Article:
In short, there was a completed criminal offense at the moment of mailing because use plus purpose of sending or bringing into any State is what the statute prohibits. It is not an essential prerequisite to a valid conviction that the purpose or intent be, in fact, effectuated. Since the crime was complete at the place of sending, with the purpose mentioned, the government's contention bottomed on Section 42 of the Judicial Code1 (28 U. S.C.A. § 103) and cases decided under it is wide of the mark. The typical cases under Section 42 are those involving, for the most part, the crime of conspiracy. A conspirator may be prosecuted either where the conspiracy is formed or where the overt act is committed. Grigg v. Bolton, 9 Cir., 53 F.2d 158; United States v. Jordan, D.C., 22 F.2d 702. In such situations the statute, in order to prevent a failure of justice, has made the offense punishable in either district as if it had been wholly committed therein. The statute was required to take this form in order to conform to the Sixth Amendment to the Constitution which guarantees to an accused the right to jury trial in "the State and district wherein the crime shall have been committed, which district shall have been previously ascertained by law." It is necessary to distinguish carefully situations where an offense was committed in both districts or where it was completed in the second district. See In re Palliser, 136 U.S. 257, 10 S.Ct. 1034, 34 L.Ed. 514; United States v. Freeman, 239 U.S. 117, 36 S.Ct. 32, 60 L.Ed. 172. Manifestly, such cases are inappropriate here where the offense was completed at the district of mailing, and where the statute invoked does not create an offense in a second or other district.

The meaning of the language of the statute is plain; and in the absence of a special venue provision the...

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4 cases
  • Wilmington Trust Co. v. Mutual Life Ins. Co.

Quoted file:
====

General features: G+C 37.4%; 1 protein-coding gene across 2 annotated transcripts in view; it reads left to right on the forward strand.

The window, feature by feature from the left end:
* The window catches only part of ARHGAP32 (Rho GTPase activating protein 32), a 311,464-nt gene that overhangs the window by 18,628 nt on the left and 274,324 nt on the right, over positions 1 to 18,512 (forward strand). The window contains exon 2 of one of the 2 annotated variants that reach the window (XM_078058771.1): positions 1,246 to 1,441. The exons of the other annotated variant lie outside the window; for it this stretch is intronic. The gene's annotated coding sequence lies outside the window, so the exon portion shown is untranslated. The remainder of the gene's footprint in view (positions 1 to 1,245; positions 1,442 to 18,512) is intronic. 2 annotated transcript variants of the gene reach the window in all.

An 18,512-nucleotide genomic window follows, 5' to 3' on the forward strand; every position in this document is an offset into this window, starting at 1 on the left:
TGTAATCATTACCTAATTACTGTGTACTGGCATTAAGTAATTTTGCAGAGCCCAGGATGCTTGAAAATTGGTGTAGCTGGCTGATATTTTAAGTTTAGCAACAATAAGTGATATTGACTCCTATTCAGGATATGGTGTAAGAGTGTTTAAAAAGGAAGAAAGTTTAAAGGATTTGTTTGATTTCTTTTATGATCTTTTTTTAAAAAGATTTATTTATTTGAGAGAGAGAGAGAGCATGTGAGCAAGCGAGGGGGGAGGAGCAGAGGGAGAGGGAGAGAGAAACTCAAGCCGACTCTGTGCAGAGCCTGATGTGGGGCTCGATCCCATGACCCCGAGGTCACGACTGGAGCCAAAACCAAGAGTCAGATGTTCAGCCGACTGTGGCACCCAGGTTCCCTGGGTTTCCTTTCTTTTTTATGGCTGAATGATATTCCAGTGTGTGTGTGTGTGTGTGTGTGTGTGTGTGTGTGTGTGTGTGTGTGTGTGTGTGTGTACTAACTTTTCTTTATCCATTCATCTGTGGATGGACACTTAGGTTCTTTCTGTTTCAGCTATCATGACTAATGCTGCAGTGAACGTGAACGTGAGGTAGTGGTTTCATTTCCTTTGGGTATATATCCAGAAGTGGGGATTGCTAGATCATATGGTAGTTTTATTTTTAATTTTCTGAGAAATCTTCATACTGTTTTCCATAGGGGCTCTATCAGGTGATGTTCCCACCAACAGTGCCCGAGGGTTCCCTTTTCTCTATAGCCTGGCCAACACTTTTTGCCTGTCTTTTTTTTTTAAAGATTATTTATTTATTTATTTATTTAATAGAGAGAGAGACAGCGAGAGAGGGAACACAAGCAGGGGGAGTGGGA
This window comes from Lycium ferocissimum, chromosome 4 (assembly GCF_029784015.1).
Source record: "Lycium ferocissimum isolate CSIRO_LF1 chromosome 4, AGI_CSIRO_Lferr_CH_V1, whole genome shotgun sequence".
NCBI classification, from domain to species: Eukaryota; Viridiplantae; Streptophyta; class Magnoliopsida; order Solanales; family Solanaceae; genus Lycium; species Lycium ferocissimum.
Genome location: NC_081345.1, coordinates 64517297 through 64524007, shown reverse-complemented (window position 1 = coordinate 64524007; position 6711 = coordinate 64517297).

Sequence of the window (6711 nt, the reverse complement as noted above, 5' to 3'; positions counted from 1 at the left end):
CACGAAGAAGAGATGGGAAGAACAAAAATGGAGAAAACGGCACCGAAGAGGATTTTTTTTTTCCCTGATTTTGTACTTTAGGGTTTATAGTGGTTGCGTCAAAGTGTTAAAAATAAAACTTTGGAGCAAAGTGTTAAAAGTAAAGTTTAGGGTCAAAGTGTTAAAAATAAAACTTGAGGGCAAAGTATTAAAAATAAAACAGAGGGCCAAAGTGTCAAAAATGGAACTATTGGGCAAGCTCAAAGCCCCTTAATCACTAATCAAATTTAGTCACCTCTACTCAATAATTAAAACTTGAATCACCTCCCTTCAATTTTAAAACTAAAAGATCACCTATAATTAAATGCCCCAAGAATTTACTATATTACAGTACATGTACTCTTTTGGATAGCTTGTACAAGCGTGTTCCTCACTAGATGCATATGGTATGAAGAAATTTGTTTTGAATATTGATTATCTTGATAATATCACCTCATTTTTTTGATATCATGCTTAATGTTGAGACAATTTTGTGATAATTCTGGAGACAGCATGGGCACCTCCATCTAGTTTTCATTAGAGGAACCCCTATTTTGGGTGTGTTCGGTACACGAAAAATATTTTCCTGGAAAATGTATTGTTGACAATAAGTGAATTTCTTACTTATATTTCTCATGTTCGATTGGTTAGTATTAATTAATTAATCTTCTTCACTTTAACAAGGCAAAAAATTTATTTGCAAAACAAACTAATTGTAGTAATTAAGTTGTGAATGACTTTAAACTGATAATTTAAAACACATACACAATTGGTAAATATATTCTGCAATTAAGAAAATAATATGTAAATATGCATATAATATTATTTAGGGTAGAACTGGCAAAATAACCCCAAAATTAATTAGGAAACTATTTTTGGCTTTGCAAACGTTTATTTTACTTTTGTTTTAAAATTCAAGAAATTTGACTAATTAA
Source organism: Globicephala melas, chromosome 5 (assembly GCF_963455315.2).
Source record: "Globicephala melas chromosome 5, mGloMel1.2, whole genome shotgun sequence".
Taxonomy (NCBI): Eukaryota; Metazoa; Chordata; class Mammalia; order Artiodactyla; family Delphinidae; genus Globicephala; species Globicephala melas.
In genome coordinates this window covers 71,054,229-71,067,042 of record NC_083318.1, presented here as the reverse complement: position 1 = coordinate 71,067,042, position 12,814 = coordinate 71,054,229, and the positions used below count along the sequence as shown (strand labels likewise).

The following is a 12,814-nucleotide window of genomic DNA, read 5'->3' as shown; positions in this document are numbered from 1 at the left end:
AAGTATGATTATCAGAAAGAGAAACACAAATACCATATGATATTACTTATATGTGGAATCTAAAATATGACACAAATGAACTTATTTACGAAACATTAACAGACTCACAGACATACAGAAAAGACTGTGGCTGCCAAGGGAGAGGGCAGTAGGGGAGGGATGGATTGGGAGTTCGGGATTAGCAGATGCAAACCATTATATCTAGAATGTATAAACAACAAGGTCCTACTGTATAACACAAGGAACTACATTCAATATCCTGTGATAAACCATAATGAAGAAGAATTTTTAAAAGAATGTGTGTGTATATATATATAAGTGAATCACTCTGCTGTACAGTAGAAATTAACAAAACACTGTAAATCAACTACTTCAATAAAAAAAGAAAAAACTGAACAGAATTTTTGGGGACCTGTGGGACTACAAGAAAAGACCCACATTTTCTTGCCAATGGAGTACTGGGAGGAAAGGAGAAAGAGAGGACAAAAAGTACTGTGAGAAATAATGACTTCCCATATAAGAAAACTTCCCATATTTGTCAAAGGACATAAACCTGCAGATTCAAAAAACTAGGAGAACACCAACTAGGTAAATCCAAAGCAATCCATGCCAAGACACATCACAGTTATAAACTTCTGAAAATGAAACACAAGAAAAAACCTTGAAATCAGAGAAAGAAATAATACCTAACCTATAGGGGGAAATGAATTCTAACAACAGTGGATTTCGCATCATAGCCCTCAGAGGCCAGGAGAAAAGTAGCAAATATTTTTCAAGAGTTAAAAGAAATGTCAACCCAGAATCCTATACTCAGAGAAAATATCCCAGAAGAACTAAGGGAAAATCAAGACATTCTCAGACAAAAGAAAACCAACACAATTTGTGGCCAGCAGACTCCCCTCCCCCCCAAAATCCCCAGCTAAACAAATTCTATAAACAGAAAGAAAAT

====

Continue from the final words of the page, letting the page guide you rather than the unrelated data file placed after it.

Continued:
• United States
    • U.S. District Court — District of Delaware
    • September 27, 1946
    ...with the apparent interpretation of the state official charged with the administration of the insurance laws. Cf. United States v. Johnson, D.C.Del., 53 F.Supp. 596, 598, affirmed 323 U.S. 273, 65 S.Ct. 249, 89 L.Ed. 236. This is based on the well settled rule of law that the construction p......
  • United States v. Anderson
    • United States
    • U.S. Supreme Court
    • June 10, 1946
    ...a demurrer to an indictment on the ground of improper venue the Government may appeal directly to this Court. Compare United States v. Johnson, D.C., 53 F.Supp. 596, with United States v. Johnson, 323 U.S. 273, 65 S.Ct. 249, 89 L.Ed. 236; United States v. Lombardo, D.C., 228 F. 980, with Un......
  • United States v. Johnson
    • United States
    • U.S. Supreme Court
    • December 18, 1944
    ...The information was quashed on the ground that prosecution of appellees could only be had where the illegal dentures were deposited. D.C., 53 F.Supp. 596. A second information, adding counts alleging transmission into and delivery in Delaware, was quashed by entry of a formal order referrin......
  • IN RE PHILLIPS'PETITION, 2158.
    • United States
    • U.S. District Court — Southern District of California
    • October 23, 1958
    ...should have a meaning at war with the interpretation of the governmental department charged with its administration." United States v. Johnson, D.C., 53 F. Supp. 596, 598, affirmed 323 U.S. 273, 65 S.Ct. 249, 89 L.Ed. Weight is added to the "suspension" theory when we note the several place......